Residential buildings being constructed under the 2008 or later National Electrical Code (NEC) are required to use Combination arc fault protection. Combination AFCI’s are superior technology because they can also detect series arcs which might arise from things such as loose wiring connections.

AFCI protection can be added by using an AFCI breaker in your electric panel. The breakers cost about $30-$50 each but they will protect the entire circuit. Older electric panels may not be able to be retrofit with modern AFCI protection, which is frankly, a good reason to consider updating an old electric panel.

The diagram here, by my friend Charles Buell, shows where GFCI’s and AFCI’s are now required by modern electrical code. Notice how the entire house is now protected by one or both of these safety devices.


By upgrading your wiring system to modern standards of AFCI and GFCI protection, you can affect a significant and demonstrable safety improvement in your house without breaking the bank.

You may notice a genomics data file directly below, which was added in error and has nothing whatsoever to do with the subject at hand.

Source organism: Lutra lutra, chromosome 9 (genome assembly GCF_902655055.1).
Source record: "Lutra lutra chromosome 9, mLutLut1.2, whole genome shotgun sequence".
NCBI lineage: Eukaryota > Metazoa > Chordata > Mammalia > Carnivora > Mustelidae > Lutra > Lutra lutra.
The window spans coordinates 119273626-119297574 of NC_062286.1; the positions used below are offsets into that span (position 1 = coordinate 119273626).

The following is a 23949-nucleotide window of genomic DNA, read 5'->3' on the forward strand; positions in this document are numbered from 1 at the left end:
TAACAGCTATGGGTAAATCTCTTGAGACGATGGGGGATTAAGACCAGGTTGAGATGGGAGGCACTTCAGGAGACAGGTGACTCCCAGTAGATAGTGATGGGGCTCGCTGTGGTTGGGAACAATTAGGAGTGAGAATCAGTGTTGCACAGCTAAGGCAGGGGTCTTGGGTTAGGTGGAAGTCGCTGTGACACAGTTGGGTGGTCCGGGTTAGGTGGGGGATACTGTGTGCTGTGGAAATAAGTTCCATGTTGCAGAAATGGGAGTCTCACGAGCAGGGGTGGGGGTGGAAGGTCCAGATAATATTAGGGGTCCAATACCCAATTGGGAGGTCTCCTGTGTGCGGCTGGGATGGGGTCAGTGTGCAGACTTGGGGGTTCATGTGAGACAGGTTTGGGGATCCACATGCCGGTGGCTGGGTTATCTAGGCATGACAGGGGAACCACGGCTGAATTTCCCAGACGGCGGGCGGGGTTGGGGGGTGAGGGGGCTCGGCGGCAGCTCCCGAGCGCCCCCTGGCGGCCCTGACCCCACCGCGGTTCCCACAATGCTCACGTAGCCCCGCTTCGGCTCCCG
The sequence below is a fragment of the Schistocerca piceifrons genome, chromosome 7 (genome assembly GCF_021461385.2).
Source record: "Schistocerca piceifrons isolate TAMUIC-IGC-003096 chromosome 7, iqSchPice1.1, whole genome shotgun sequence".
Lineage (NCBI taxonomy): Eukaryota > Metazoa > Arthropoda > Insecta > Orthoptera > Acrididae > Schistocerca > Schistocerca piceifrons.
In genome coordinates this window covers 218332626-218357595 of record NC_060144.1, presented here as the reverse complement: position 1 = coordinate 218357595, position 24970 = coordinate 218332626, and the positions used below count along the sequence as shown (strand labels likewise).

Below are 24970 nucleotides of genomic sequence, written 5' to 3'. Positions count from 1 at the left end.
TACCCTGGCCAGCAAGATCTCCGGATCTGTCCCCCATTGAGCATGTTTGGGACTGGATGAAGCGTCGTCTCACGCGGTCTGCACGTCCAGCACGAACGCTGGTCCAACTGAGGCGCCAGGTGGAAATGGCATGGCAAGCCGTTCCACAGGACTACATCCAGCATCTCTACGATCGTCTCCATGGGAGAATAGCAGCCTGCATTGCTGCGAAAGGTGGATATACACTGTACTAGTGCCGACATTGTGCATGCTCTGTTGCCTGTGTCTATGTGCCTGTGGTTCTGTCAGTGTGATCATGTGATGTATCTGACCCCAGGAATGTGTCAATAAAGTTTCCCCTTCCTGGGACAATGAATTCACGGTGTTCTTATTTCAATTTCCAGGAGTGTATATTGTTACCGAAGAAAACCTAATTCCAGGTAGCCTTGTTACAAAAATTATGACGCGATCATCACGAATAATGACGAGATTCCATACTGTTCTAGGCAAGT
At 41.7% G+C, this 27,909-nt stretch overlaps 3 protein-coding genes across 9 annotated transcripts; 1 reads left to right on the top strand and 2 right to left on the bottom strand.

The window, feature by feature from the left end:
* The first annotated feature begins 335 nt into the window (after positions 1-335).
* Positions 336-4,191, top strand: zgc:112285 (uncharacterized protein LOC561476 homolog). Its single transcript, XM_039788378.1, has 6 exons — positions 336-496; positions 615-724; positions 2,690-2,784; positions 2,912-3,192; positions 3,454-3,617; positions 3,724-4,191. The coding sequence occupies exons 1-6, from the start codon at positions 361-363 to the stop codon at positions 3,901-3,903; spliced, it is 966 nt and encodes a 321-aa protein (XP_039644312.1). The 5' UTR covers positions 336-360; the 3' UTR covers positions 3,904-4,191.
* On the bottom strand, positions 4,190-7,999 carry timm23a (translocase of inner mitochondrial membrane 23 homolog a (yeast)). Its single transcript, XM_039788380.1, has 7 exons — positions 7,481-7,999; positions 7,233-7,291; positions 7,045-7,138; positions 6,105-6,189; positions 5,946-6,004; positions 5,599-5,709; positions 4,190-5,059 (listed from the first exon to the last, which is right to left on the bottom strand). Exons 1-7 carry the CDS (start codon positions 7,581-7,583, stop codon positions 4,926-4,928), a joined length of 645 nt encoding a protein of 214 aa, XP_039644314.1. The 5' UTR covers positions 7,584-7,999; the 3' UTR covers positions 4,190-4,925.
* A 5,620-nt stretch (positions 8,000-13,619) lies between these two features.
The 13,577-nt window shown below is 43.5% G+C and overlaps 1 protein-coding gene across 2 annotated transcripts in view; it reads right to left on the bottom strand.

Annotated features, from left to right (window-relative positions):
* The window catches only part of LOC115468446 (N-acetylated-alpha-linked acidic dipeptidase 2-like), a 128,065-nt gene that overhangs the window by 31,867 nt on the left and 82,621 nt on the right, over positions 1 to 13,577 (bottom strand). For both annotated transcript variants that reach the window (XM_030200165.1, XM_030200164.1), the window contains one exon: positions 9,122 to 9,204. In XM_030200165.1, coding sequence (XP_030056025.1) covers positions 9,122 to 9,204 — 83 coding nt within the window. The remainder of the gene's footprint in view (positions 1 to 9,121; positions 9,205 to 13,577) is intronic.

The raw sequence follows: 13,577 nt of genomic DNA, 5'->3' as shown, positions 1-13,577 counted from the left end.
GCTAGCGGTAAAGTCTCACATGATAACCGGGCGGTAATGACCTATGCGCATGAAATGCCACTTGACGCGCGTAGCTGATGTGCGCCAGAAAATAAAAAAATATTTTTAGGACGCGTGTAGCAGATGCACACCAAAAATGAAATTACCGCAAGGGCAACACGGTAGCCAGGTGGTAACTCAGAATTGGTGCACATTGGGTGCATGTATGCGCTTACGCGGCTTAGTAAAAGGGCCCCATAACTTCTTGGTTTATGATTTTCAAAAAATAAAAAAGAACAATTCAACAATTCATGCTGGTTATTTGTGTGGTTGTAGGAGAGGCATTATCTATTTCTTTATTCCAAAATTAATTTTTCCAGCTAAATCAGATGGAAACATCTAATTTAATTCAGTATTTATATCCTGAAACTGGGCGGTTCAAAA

3. Install Tamper Resistant Receptacles

Tamper resistant receptacles are designed for improved child safety. Remember when you were a kid and you just longed to stick a paper clip into the electric receptacle? Well, I do, and this new type of receptacle could prevent that from electrocuting a child. Tamper proof receptacles work by blocking the opening to the receptacle unless two prongs are inserted at one time to open the path to the hot and neutral. If you have these in your home, you might have noticed that you must wiggle a plug back and forth slightly to get the plug to insert. It is a minor inconvenience to which you quickly grow accustomed and it is an excellent safety upgrade especially for homes occupied by young children. These are now required for nearly all electric receptacles in new construction and would be an excellent safety upgrade in an older building.